Until yesterday, the Boston Celtics were the Miami Heat’s Mr. Sandman. Allow me to explain.
As I wrote this post, the Mike Tyson’s Punch Out theme song plays on repeat in my head. You see, dreams of Little Mac winning a heavyweight title dominated my childhood (that, and trying to beat my cousin Mike in the 100M dash in “Gold Medal Challenge”; unfortunately, that never happened—Mike was like the Usain Bolt of Nintendo games). For those of you who don’t know what Mike Tyson’s Punch Out is, two things:
1) Shame on you.
And 2) It’s a classic Nintendo boxing game in which you, controlling the character “Little Mac,” attempted to beat a number of boxers for the chance at a title shot against Mike Tyson.
I became obsessed. I kept running dossiers on how to knock out Glass Joe, Don Flamenco, King Hippo, Piston Honda and all the other characters. I’ll give you one example of my scouting reports, just so you know the extent of my Thibodeau-like preparation: To dominate King Hippo, you needed to hit him in the head first, at which time his hands would fly to protect his face and his stomach would be open for the kill. You could then hit him eight times (no more, no less) in his fat stomach; after the eighth body blow (his shorts would fall down after each one), he’d finally protect his stomach. Which only meant you had to hit him in his head one more time, then start the cycle all over again. Before long, you would knock his fat ass out, the “K.O.” speech bubble would come out of Mario’s mouth, and Little Mac would start pumping both his fists in celebration. I’m telling you, I had Mike Tyson’s Punch Out down to a science. I was clinical in the destruction of my foes.
Except for Mr. Sandman. Or, as I preferred to call him back then, “Mr. Fucking Sandman, That Asshole Who I Can’t Beat No Matter What Strategy I Try.” For every ten times I hit Mr. Sandman, he would hit me (err, Little Mac, who I was controlling) once. But Little Mac hitting Mr. Sandman was like Earl Boykins hitting Shaq, so my ten punches affected him less than his one punch hurt me.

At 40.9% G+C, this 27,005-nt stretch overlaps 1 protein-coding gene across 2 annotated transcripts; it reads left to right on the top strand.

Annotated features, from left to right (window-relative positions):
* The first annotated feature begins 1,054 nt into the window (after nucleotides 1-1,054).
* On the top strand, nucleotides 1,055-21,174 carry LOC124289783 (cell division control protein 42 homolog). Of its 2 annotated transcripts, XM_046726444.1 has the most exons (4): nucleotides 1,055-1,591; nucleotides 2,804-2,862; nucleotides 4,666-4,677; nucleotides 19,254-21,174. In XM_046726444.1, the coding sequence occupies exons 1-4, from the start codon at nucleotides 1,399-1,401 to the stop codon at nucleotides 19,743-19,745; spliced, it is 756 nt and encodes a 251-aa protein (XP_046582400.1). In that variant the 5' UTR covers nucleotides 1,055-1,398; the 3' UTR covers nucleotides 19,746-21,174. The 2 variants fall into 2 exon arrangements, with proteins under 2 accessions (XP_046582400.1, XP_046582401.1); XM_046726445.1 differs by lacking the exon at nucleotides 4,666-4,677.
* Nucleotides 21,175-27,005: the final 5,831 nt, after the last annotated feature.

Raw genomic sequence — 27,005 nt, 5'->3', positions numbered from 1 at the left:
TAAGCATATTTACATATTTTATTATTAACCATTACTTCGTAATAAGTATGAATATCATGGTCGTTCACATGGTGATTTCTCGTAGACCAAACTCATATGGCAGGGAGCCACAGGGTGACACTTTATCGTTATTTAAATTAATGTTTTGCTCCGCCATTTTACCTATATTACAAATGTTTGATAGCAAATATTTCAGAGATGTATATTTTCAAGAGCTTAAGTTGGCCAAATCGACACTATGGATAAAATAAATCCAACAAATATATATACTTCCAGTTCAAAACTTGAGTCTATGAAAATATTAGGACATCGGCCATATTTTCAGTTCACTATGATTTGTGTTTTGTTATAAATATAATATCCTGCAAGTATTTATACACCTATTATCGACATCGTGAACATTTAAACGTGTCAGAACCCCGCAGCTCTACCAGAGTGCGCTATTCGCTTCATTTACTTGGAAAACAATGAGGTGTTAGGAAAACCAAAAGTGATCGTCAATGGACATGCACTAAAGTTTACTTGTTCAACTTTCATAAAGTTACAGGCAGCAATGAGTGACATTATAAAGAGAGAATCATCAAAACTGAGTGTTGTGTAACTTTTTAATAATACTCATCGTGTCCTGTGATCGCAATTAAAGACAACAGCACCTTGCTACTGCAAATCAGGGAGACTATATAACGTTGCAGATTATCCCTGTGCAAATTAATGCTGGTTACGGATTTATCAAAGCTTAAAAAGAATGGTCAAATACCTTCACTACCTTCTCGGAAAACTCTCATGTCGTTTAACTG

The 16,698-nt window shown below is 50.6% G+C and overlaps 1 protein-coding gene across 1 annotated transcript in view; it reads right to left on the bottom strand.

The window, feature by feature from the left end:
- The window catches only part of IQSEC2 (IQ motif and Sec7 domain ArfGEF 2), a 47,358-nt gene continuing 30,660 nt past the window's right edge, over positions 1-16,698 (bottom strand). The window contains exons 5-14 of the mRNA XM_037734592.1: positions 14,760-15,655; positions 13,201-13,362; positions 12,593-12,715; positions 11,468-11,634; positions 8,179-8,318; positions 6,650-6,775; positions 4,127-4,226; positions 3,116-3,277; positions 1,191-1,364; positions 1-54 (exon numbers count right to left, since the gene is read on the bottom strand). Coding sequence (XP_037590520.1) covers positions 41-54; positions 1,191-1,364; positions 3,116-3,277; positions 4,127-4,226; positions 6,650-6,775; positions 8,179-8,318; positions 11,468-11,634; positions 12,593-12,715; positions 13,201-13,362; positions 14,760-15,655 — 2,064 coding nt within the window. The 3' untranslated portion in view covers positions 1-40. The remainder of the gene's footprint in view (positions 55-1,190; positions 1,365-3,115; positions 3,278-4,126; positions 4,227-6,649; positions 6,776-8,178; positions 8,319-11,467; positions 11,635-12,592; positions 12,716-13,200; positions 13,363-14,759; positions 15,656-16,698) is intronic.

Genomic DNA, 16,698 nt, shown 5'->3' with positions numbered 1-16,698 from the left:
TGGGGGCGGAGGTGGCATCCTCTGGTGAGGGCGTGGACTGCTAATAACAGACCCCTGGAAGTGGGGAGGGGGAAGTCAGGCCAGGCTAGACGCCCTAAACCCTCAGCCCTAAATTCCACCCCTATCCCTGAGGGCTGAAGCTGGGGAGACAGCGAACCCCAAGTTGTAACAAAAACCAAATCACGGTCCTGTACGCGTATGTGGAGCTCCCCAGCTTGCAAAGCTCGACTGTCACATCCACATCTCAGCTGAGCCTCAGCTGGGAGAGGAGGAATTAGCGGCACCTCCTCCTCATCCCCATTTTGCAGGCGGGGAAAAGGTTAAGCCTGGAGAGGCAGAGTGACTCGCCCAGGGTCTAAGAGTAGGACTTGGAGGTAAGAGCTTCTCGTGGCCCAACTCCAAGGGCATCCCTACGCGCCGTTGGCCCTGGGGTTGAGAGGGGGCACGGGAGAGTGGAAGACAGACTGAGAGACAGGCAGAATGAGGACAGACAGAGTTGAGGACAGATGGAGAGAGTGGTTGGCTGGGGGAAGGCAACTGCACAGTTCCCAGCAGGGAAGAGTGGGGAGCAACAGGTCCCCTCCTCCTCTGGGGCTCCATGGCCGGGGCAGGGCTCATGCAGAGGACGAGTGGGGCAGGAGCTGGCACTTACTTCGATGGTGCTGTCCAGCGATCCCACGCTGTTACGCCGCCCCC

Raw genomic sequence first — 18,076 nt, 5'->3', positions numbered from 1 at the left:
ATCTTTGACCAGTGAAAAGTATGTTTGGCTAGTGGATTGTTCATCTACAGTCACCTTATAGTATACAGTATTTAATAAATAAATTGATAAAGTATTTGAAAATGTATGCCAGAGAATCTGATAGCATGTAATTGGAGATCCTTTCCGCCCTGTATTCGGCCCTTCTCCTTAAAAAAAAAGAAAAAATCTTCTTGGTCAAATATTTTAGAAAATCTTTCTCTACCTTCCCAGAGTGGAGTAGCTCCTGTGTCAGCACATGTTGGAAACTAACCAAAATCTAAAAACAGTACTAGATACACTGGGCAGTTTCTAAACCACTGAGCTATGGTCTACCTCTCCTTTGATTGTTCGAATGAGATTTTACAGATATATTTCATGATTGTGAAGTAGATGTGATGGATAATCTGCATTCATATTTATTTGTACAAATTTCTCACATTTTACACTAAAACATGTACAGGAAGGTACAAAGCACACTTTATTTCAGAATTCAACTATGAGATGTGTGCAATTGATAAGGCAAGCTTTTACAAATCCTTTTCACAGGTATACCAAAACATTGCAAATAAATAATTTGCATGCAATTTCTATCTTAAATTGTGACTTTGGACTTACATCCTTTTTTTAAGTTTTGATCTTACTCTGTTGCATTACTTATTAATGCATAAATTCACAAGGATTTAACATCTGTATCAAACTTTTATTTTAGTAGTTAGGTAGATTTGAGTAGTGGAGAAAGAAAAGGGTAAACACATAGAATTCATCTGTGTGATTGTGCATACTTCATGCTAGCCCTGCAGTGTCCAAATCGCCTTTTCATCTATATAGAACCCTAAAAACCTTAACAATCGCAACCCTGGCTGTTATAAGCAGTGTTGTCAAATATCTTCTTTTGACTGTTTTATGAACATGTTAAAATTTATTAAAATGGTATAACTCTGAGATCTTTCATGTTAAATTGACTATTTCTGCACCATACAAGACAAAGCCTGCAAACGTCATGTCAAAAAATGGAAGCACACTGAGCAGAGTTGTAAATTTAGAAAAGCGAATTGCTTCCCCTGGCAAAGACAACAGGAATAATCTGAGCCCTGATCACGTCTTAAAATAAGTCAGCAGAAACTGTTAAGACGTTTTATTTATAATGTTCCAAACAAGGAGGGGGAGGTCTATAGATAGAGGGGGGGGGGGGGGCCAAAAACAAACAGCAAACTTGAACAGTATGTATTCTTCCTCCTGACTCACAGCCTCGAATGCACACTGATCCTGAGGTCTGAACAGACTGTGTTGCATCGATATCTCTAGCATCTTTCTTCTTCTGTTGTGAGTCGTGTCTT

And then, my least favorite aspect of Mike Tyson’s Punchout would occur—Mr. Sandman would hit me, and my entire body would go purple, and I would become stunned, meaning I couldn’t punch him back, meaning I could only try to dodge his punches. Inevitably, I would dodge two or three punches successfully before Mr. Sandman finally hit me once (once was all it took), and I’d go falling down to the ground like Derrick Fisher trying to take a charge (except, unlike Fisher, I had actually gotten hit). Why I went purple even though Mr. Sandman never did, I’ll never understand. Once, my ten-year old self even sent a letter to the game’s creators. It read, in its entirety, “Why do I get stunned and go purple, but fucking Sandman never does? This game sucks.” Sadly, I never heard a response.
By now, you should understand what I mean when I say the Celtics had been Miami’s Mr. Sandman. Boston was the one hurdle the Heat couldn’t clear, and that hurdle was always going to be standing there before the finish line. The Heat could use Lebron James and Dwyane Wade to physically overwhelm most opponents, but they could not overcome Boston’s rugged veteranism (Note: I’m almost positive I just made up that word). Pure talent could beat many teams, but it could not beat an equally talented team that was rigid in its synergistic ways. The Celtics only beat Miami three straight times, but the way they did it was enough to assume the Heat had no chance—not this year, at least. If the Celtics executed at a playoff level, Miami executed at the level of five seventh-graders playing a game of “21″ at the park. Okay, I’m exaggerating. But the difference between the two teams was stark, and Miami started to have its doubts. Dwyane Wade made the comparison that the Celtics were like the Heat’s older brothers, and admitted there was a hump they had not yet figured out how to get over.